I have thought a lot about independence and my children lately. When I should encourage them to do things for themselves, when I do something with them (as if to teach,) and what I do for them.
At three, Captain Bravo is intent on doing things for himself. He concentrates (so very intently!) as he tries every morning to put on his socks, his boots or sneakers. He wants to open his own packages. He wants to pour his own crackers in the bowl. He wants to pour his own water from the pitcher. (Eek!)
“I want to do it! I want to do it!” he’ll insist.
He does not want my steadying hand on the cup or the bowl, or my little suggestions on how to he should grasp the wrapper. He wants complete autonomy.
Yesterday, after working on it for the past couple of weeks – and resisting my advice – he put his jacket on all by himself.
“Is this OK?” he asked, looking at me with the expression that was the perfect mix of modesty and pride.
I gasped. “You did it! I am so happy for you. You have been working so hard on that!”
He smiled as I gathered him close to hug him.
“I knew I could do it.”
He said the words so quietly that had he not been right next to my ear, I might have missed it.
“I knew you could, too,” I agreed.
Captain Alpha watched the exchange carefully and patted Captain Bravo on the back.
“Are you going to cry?” he asked, looking into my eyes.
(He knows me so well, friends.)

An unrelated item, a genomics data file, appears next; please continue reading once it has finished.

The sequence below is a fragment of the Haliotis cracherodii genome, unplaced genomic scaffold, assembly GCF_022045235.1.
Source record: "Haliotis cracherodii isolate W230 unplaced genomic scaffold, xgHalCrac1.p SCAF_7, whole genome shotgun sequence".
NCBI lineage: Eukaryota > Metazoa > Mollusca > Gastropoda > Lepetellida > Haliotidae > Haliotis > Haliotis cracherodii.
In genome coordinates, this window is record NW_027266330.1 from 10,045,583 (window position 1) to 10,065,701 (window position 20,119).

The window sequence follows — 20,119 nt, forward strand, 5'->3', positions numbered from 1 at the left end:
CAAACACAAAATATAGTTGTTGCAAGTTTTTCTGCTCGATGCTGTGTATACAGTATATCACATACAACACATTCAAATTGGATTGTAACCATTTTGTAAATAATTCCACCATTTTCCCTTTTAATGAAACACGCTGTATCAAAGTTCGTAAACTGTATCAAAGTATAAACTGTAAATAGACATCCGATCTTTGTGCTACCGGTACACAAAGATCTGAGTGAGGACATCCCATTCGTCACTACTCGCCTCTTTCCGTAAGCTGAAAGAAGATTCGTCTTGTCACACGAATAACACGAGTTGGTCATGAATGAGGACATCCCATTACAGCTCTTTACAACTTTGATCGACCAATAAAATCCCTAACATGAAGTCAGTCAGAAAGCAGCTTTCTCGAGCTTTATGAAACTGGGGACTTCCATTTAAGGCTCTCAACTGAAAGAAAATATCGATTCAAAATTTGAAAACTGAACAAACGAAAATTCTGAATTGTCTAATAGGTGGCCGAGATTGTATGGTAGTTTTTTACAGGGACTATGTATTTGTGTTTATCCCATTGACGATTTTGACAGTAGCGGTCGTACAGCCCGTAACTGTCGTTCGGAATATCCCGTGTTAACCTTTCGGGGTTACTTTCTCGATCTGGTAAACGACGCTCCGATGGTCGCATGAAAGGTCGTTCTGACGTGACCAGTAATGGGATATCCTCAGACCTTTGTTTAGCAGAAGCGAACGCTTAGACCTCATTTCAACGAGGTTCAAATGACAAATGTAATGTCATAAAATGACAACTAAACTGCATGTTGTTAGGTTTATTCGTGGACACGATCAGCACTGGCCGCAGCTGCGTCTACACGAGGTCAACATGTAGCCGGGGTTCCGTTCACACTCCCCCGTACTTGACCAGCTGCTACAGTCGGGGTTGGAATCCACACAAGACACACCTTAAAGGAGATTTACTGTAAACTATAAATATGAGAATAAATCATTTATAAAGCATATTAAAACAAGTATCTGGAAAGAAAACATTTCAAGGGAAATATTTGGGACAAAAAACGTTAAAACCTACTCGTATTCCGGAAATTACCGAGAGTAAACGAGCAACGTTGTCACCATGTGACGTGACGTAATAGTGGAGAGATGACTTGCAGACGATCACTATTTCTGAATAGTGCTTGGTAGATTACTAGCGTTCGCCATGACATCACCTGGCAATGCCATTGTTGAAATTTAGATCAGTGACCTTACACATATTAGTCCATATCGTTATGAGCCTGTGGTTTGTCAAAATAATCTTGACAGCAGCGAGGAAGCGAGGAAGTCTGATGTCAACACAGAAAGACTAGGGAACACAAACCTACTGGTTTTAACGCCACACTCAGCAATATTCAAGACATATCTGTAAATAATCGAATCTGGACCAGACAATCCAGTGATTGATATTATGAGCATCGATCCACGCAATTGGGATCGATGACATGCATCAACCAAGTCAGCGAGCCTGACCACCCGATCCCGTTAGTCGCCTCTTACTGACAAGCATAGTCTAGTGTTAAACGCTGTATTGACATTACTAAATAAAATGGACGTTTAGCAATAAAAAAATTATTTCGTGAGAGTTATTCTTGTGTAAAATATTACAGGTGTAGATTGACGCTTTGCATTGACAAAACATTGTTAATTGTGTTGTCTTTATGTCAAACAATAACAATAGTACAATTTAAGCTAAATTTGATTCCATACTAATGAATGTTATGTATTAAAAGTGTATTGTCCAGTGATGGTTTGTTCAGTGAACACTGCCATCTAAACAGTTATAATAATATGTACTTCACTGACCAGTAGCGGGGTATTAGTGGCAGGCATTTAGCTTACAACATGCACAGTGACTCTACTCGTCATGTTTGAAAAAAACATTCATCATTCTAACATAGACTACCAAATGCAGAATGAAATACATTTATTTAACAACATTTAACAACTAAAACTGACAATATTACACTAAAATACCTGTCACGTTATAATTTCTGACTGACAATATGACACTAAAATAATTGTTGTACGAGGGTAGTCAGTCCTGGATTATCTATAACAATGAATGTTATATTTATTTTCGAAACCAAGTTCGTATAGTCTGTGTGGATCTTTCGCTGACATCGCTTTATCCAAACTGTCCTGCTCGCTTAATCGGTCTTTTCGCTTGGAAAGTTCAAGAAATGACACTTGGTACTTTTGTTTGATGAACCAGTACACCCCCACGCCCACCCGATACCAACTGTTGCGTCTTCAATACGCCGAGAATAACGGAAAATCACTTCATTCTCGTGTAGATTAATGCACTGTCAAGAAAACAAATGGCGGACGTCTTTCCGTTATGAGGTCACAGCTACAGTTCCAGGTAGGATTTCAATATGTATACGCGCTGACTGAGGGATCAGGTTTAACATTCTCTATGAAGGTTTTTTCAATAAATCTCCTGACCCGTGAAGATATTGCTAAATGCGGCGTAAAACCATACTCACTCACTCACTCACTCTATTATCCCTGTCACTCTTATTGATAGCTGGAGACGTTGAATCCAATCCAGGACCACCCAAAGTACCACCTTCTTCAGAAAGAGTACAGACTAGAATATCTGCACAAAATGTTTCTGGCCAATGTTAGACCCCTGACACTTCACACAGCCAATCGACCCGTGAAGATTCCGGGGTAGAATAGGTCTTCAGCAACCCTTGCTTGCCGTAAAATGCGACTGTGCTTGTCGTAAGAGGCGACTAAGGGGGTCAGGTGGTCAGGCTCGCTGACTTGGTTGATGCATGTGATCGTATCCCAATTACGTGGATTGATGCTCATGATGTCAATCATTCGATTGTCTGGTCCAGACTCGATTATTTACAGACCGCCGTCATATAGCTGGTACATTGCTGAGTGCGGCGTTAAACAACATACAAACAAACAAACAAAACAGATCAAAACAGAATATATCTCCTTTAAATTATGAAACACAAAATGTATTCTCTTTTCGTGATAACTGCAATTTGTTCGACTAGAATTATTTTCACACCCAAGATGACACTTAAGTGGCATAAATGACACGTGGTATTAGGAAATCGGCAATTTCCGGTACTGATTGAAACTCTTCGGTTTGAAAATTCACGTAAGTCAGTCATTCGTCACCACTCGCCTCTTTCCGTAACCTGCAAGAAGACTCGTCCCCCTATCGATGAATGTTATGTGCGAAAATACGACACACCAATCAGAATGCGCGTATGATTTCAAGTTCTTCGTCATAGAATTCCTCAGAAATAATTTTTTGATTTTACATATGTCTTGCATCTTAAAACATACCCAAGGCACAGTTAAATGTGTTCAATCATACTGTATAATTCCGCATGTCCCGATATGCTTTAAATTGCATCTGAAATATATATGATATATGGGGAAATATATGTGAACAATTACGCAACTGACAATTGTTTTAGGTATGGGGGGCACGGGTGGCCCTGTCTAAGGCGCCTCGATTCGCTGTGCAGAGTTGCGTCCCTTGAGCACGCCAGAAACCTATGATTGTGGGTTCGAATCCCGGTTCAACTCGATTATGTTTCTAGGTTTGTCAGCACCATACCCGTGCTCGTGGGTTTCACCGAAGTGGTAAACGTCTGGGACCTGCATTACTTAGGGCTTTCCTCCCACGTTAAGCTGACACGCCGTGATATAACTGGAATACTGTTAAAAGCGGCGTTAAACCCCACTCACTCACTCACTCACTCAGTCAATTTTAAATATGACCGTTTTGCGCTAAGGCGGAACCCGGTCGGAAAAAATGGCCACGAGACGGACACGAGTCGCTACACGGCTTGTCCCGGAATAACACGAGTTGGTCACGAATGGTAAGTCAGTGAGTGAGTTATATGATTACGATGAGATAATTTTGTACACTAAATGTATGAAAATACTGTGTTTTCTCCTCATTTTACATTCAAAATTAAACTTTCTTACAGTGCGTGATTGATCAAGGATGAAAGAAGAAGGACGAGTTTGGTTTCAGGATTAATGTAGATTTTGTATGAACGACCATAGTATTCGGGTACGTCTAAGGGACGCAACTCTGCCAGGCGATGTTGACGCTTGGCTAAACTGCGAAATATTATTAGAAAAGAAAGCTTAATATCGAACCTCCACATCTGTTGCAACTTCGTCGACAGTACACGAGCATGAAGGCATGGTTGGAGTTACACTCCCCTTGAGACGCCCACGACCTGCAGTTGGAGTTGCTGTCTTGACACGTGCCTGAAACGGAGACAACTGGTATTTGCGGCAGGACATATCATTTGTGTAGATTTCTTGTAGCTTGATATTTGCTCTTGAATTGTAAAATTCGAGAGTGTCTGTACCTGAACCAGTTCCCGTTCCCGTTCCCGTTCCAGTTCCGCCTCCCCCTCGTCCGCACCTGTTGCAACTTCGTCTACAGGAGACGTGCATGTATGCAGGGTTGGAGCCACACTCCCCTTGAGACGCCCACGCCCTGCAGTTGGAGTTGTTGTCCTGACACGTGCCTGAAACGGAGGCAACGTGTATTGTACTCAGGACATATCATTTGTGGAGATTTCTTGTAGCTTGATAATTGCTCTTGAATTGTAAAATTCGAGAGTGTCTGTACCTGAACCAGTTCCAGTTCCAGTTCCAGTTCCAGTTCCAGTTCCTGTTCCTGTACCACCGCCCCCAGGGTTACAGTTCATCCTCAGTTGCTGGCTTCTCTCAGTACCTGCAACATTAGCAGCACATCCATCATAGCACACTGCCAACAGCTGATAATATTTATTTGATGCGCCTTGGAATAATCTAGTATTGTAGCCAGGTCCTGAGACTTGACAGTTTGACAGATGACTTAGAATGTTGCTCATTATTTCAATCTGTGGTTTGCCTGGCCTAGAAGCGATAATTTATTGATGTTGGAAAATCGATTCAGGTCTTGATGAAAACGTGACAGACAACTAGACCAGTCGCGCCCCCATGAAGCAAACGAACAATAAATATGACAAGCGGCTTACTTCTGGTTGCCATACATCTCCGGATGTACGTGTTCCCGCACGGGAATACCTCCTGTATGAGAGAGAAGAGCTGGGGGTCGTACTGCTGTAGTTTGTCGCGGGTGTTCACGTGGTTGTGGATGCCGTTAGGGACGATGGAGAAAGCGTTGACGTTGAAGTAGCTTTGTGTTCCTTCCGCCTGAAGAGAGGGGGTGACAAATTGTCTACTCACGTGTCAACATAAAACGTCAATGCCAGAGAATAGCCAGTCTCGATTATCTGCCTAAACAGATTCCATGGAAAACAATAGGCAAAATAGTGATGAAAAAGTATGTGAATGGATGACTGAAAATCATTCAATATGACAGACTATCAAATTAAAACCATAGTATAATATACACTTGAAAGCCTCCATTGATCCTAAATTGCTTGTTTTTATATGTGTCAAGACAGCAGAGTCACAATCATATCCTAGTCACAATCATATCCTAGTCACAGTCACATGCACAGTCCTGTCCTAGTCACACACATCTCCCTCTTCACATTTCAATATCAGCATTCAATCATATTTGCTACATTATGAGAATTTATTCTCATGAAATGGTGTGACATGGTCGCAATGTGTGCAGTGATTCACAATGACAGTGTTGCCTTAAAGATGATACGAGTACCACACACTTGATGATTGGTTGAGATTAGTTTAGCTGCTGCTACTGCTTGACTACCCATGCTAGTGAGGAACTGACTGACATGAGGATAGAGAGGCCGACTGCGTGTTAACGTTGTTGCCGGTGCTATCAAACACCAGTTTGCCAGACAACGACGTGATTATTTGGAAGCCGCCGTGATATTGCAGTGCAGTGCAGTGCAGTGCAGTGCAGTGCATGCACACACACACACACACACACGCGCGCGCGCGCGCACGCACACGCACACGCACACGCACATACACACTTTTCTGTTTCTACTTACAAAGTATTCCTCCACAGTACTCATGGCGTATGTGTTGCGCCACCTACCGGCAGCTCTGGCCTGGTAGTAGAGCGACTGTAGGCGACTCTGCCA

You see, I am the mother that he finds wiping tears as I unpack his old clothes from storage. I picture him wearing them (wasn’t that only yesterday?) as I prepare to wash them and place them in Bravo’s drawers.
I am the mother that cries during practically every movie we watch.
I am the mother that cries the first day of school every year so far.
I am the mother that lets go, knowing she has to – there is no other choice – but cannot help the tears that fall as she does so.
They are tears of happiness; they are growing and happy and safe and healthy.
They are tears of pride; they are smart and loving and curious and adventurous.
They are tears of confusion; where is the time going?
They are tears of sadness and loss for another little piece of the babies they used to be.
There is one less thing I need to help Captain Bravo with tomorrow – he will want to do it all. All by himself.
I will watch and support – if wanted.
I will cheer and hug.
I will remember; and if I happen to shed a tear or two as I do, no one will fault me for that, right?
How do you balance the ‘doing for’ your children with the encouraging them to ‘do for themselves’? And do have mixed emotions about watching them grow more and more independent, too?Tell me about it in the comments.